Researchers discovered there were more illegal downloads per person in Manchester than any other UK spot, followed by Nottingham and Southampton.
The study showed a total of 43 million albums and singles were downloaded illegally in the UK during the first six months of the year.
The first ever Digital Music Index revealed 78% of the BitTorrent downloads - a technique to simultaneously source from multiple locations - were albums and the remainder singles.
The survey by Musicmetric covered the entire BitTorrent sphere and claimed to offer the most accurate picture yet of the digital music cyberspace.
If each album is calculated to contain at least 10 songs then the total number of tunes downloaded would exceed 345 million for the first half of 2012, researchers said.
Analysis showed that Manchester's per capita downloading hit 395,516, followed by Nottingham (246,655) and Southampton (246,201).
Discounting per capita figures, for sheer download volumes London led the way with a total of 7,421,228.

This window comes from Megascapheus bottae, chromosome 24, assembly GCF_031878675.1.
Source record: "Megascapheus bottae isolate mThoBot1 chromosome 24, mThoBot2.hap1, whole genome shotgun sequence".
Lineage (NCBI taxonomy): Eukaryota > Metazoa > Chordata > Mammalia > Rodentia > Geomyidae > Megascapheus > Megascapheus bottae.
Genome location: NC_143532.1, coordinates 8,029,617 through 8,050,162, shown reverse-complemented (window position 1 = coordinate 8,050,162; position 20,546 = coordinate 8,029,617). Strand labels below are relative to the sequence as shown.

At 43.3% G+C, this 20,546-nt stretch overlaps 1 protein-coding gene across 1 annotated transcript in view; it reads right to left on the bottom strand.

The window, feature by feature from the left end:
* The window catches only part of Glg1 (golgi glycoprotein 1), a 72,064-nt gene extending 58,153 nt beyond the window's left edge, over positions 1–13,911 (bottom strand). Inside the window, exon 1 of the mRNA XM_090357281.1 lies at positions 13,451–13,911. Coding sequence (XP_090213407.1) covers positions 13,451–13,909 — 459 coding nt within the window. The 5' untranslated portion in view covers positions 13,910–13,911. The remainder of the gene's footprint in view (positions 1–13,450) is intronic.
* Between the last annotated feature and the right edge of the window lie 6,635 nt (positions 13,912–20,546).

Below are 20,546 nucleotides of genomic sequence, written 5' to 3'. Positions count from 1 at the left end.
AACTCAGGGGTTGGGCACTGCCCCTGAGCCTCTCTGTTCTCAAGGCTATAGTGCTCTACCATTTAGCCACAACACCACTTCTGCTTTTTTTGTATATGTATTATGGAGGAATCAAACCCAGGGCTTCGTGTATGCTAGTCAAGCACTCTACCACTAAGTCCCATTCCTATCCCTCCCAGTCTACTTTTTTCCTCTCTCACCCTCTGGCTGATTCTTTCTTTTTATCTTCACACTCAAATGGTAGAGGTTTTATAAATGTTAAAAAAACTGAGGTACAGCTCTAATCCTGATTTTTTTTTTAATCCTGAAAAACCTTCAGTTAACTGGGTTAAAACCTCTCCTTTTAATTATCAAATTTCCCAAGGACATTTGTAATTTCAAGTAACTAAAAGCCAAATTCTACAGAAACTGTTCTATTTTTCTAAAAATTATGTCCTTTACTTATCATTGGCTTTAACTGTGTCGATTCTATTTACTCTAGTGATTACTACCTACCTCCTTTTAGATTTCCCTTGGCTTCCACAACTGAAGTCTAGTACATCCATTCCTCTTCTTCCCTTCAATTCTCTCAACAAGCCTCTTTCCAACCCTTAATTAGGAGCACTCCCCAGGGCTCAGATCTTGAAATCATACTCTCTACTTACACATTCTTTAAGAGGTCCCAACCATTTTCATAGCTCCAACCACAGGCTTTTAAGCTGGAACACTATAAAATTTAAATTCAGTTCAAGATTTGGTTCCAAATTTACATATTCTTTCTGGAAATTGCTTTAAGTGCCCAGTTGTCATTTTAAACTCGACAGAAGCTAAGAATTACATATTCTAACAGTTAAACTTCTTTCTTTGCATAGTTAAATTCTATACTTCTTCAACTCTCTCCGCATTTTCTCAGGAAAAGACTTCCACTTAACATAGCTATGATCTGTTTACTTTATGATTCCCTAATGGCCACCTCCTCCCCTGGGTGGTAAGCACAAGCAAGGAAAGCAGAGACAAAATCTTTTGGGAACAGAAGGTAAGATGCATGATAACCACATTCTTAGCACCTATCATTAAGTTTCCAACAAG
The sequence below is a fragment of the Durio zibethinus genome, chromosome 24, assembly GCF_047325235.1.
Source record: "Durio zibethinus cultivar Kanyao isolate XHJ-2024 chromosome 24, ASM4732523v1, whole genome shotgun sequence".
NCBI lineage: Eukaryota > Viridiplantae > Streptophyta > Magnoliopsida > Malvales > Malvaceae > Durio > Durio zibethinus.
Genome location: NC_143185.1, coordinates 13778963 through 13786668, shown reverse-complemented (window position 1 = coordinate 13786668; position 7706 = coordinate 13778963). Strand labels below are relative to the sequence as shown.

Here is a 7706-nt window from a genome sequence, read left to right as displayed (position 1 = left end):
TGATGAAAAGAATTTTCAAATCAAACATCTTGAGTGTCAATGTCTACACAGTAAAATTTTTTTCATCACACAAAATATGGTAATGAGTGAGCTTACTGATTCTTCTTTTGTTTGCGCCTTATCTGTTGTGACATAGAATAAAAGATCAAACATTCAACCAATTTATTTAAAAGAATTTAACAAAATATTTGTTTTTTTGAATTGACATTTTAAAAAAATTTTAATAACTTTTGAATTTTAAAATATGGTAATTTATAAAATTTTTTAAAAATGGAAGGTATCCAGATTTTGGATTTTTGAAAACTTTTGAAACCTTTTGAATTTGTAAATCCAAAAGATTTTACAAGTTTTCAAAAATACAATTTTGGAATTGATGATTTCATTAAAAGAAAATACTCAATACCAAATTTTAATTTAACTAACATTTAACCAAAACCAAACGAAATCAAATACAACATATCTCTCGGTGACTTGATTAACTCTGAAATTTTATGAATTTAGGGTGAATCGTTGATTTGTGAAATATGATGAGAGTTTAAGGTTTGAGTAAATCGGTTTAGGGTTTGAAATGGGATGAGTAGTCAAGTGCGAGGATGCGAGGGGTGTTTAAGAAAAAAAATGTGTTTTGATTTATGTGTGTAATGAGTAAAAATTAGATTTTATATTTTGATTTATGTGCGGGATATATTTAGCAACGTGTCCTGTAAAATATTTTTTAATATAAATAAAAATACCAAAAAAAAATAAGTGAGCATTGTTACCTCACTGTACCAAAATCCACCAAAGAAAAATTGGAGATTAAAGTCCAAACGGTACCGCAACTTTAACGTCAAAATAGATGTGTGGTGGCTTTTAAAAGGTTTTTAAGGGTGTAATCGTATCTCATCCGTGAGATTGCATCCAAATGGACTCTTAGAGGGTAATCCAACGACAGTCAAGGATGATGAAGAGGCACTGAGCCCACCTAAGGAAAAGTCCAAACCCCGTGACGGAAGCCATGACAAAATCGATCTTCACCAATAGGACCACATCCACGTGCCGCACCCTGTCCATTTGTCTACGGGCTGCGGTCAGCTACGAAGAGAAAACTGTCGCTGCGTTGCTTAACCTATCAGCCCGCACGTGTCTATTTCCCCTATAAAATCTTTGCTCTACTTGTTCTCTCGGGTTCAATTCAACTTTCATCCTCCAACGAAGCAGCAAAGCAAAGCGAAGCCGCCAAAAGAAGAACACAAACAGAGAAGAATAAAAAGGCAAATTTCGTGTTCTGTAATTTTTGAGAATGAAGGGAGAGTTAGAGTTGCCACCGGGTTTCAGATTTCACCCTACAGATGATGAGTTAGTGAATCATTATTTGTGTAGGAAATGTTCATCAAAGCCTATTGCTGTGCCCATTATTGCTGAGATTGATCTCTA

Research showed the most popular pirated albums in the first half of 2012 were Ed Sheeran's + (Plus), Rizzle Kicks' Stereo Typical and Rihanna's Talk That Talk.
Musicmetric chief executive Gregory Mead said: "For the first time, we have evidence that blocking Pirate Bay had little effect on illegal downloading.
"It is also clear however, that availability of streaming services like Spotify does reduce illegal activity as people have greater access to music they want.
"The challenge for copyright holders is to find ways to monetise music files torrented online."
Widespread piracy still remains the largest factor that undermines the digital music business, according to the International Federation of the Phonographic Industry (IFPI).
The IFPI, which represents the recording industry worldwide, said: "The vast scale of the problem is widely recognised, as is the recent evolution of new forms and channels.
"Globally, it is estimated that 28% - one in four - of internet users access unauthorised services on a monthly basis."
IFPI added: "Even in a digital marketplace replete with attractive legal services, illegal 'free' continues to be an irresistible magnet for consumers."